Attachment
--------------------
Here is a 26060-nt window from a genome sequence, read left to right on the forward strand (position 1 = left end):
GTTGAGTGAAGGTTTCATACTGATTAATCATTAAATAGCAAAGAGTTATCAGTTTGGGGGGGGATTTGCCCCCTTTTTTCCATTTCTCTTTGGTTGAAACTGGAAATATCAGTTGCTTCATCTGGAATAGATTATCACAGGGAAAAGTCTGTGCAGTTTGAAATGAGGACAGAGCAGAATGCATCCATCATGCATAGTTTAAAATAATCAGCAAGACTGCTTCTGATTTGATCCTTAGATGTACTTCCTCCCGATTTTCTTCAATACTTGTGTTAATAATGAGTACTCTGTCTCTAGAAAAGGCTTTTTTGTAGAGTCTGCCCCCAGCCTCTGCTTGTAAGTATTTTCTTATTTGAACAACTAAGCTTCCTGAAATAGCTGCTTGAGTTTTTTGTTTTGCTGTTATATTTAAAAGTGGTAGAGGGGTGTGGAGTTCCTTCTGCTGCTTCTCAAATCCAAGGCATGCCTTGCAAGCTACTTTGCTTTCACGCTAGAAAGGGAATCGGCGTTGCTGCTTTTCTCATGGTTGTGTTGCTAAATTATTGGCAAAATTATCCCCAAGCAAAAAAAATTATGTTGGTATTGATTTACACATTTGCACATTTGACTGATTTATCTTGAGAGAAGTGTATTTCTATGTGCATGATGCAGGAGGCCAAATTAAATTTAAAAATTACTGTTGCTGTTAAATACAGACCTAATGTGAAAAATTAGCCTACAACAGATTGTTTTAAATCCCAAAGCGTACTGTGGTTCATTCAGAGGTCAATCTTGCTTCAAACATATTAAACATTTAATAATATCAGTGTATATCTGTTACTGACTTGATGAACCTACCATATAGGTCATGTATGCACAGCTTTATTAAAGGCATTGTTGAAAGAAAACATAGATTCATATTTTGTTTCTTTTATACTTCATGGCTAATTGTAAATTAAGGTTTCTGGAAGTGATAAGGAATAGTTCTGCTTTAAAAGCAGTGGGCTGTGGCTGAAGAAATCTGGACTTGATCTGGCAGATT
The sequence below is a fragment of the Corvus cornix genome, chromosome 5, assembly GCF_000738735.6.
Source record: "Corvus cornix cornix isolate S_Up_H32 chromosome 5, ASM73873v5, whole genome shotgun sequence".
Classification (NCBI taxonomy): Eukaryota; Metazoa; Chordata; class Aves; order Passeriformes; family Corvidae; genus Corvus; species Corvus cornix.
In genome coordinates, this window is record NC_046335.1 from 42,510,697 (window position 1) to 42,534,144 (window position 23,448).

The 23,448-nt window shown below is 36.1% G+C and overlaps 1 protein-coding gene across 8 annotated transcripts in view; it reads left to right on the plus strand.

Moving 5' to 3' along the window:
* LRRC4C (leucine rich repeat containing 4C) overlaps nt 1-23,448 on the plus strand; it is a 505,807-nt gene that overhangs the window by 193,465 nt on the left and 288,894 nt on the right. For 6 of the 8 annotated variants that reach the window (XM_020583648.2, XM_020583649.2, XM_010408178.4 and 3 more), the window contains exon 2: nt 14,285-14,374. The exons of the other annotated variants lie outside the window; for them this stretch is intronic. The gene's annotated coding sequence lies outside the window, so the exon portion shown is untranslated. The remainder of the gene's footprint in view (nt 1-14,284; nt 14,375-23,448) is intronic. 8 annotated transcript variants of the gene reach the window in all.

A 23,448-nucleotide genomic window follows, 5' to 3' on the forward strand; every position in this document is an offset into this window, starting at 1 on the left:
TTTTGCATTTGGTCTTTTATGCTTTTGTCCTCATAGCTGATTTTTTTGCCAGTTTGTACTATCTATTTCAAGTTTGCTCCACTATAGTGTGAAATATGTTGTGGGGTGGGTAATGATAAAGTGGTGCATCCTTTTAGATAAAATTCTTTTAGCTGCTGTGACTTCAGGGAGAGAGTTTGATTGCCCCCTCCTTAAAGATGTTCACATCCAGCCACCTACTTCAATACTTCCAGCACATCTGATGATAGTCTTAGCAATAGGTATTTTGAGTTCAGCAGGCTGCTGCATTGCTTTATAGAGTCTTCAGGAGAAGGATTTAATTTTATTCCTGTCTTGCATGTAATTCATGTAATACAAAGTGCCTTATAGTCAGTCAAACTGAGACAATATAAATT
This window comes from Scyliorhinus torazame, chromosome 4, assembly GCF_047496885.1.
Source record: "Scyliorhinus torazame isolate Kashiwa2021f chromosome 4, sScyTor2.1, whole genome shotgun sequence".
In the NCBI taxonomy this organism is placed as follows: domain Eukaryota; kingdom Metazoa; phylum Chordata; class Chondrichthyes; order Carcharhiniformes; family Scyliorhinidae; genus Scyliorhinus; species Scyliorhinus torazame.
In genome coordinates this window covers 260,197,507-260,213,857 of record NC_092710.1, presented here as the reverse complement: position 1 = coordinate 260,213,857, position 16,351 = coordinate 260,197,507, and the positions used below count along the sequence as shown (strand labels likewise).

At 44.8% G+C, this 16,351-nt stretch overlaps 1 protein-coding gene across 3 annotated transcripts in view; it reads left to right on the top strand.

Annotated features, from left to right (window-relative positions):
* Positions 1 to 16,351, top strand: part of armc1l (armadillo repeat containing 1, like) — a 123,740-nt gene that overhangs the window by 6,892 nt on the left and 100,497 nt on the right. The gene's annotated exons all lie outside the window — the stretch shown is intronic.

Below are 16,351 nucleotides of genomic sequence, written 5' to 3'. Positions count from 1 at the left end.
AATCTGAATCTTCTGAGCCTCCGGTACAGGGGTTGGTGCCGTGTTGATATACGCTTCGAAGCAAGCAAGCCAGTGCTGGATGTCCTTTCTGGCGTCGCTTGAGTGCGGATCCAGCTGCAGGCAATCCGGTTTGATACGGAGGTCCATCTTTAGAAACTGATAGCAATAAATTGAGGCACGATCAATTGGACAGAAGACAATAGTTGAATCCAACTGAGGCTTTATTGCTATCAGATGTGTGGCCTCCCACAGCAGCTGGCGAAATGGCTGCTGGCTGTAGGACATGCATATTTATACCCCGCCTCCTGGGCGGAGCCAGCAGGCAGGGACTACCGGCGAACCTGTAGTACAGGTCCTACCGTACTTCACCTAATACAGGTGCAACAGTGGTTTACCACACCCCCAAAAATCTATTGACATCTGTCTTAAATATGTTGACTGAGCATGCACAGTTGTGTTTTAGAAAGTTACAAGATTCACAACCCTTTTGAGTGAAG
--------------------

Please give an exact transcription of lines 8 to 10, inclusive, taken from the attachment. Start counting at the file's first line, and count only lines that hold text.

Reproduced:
Moving 5' to 3' along the window:
* LRRC4C (leucine rich repeat containing 4C) overlaps nt 1-23,448 on the plus strand; it is a 505,807-nt gene that overhangs the window by 193,465 nt on the left and 288,894 nt on the right. For 6 of the 8 annotated variants that reach the window (XM_020583648.2, XM_020583649.2, XM_010408178.4 and 3 more), the window contains exon 2: nt 14,285-14,374. The exons of the other annotated variants lie outside the window; for them this stretch is intronic. The gene's annotated coding sequence lies outside the window, so the exon portion shown is untranslated. The remainder of the gene's footprint in view (nt 1-14,284; nt 14,375-23,448) is intronic. 8 annotated transcript variants of the gene reach the window in all.

A 23,448-nucleotide genomic window follows, 5' to 3' on the forward strand; every position in this document is an offset into this window, starting at 1 on the left: